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Stick To Your Prescribed Rheumatoid Arthritis Treatment Plan
Medication that helps reduce out-of-control inflammation in the body is a cornerstone of rheumatoid arthritis treatment. Depending on the severity of your symptoms and how long youve had rheumatoid arthritis, your rheumatologist may prescribe a combination of medications. One of the major goals of treatment of RA is to prevent this structural damage that can result in loss of dexterity and strength in the hands, says Dr. Lally.
Commonly prescribed medications include:
Nonsteroidal anti-inflammatory drugs
These medications, such as ibuprofen or naproxen or prescription versions, are used for mild joint pain and reduce inflammation but dont prevent disease progression.
These medications, such as prednisone, help reduce inflammation quickly and tend to be prescribed during flares. They used sparingly and carefully in people with RA because they can have a wide range of side effects.
Disease-modifying anti-rheumatic drugs
These medications address the underlying systemic inflammation in rheumatoid arthritis. They are critical for slowing and stopping the course of inflammatory disease. They fall into three general categories.
The treatments that we have for RA both the conventional DMARDs such as methotrexate and the biologics and JAK inhibitors can help improve joint pain, swelling, and stiffness while preventing the development of long-term damage, adds Dr. Lally.
What Are Tips For Managing And Living With Rheumatoid Arthritis
The following tips are helpful in managing and living with RA:
- Live a healthy lifestyle: Eat healthy foods. Avoid sugar and junk food. Quit smoking, or don’t start. Don’t drink alcohol in excess. These common-sense measures have an enormous impact on general health and help the body function at its best.
- Exercise: Discuss the right kind of exercise for you with your doctor, if necessary.
- Rest when needed, and get a good night’s sleep. The immune system functions better with adequate sleep. Pain and mood improve with adequate rest.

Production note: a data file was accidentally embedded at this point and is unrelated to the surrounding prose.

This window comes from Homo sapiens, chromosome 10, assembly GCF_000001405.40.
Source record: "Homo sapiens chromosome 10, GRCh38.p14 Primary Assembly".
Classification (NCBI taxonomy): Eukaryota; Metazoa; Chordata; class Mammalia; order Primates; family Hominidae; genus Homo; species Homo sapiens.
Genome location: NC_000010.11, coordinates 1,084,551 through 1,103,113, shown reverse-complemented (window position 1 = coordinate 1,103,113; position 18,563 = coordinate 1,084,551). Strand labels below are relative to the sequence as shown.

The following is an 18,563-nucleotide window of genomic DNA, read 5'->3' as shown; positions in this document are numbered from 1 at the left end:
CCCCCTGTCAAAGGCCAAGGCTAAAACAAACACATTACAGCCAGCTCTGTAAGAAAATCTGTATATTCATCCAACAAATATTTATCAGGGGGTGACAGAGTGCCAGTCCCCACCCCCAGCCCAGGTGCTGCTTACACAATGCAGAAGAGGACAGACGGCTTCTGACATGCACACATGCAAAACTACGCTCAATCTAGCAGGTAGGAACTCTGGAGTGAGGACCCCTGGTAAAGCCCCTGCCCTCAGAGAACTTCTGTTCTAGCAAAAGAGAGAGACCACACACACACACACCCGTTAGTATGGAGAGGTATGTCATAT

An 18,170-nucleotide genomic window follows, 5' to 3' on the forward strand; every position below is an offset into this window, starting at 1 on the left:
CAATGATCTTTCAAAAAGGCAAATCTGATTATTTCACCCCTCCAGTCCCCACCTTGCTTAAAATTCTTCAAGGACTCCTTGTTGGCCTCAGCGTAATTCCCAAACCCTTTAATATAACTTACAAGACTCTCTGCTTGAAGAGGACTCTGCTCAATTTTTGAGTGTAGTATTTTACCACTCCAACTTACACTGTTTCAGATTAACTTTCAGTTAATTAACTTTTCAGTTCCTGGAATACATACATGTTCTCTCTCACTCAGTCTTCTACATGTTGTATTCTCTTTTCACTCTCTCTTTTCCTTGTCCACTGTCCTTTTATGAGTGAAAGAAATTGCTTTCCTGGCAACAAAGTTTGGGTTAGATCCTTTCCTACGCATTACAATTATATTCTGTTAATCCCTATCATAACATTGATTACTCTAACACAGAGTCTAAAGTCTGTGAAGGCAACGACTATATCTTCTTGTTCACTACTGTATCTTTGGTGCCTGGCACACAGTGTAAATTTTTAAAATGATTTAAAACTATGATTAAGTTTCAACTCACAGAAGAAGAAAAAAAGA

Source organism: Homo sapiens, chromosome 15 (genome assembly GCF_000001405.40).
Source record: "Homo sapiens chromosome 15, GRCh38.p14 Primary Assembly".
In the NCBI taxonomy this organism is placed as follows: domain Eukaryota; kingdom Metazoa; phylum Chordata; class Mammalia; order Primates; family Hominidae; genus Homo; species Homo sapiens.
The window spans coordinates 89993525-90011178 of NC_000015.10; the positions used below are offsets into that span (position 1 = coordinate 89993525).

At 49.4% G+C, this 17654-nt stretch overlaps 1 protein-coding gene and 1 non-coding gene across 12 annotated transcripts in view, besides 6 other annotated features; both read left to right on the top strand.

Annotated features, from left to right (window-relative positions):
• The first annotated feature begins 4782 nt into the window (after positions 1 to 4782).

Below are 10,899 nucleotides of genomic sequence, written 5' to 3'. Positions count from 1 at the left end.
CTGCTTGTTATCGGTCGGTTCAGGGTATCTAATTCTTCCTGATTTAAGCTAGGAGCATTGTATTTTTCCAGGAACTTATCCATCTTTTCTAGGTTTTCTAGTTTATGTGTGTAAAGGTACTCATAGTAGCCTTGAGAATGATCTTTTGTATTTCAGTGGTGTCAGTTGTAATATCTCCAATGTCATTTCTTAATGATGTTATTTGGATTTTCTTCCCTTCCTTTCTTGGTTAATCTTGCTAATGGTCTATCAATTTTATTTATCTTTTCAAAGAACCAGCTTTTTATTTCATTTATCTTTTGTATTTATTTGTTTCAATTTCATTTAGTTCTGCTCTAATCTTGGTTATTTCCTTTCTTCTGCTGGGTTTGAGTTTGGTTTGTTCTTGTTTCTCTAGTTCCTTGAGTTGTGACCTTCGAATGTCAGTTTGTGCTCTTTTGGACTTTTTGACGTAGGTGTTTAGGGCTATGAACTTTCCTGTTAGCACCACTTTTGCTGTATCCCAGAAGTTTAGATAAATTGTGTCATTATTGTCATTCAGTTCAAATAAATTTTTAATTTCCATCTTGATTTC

- Follow your doctor’s instructions about medications to maximize effectiveness and minimize side effects.
- Communicate with your doctor about your questions and concerns. They have experience with many issues that are related to rheumatoid arthritis.
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Who Treats Rheumatoid Arthritis
Diagnosing and treating rheumatoid arthritis requires a team effort involving you and several types of health care professionals. These may include:
- Rheumatologists, who specialize in arthritis and other diseases of the bones, joints, and muscles.
- Primary care providers, such as internists, who specialize in the diagnosis and medical treatment of adults.
- Orthopaedists, who specialize in the treatment of and surgery for bone and joint diseases or injuries.
- Physical therapists, who help to improve joint function.
- Occupational therapists, who teach ways to protect joints, minimize pain, perform activities of daily living, and conserve energy.
- Dietitians, who teach ways to eat a good diet to improve health and maintain a healthy weight.
- Nurse educators, who specialize in helping people understand their overall condition and set up their treatment plans.
- Mental health professionals, who help people cope with difficulties in the home and workplace that may result from their medical conditions.
When Should I Make An Appointment At The Rheumatoid Arthritis Clinic
If you believe yourself to have any of these signs of RA, its best to consult your GP and make an appointment at the rheumatoid arthritis clinic. If you have not previously been diagnosed with RA, your doctor will likely check for:
If you are positive for RA, your doctor will provide you with an immediate treatment plan. Although there are no known cures for RA, its best for you not to worry as the doc will assist you in every way she or he can. Remember to stay healthy in the meantime.
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What Are Complications Of Rheumatoid Arthritis
Common complications of rheumatoid arthritis include the following:
Overall, the rate of premature death is higher in people with rheumatoid arthritis than in the general population. The most common causes of premature death in people with rheumatoid arthritis are infection, vasculitis, and poor nutrition. Fortunately, the manifestations of severe, long-standing disease, such as nodules, vasculitis, and deforming are becoming less common with optimal treatments.
Rheumatoid Factor And Anti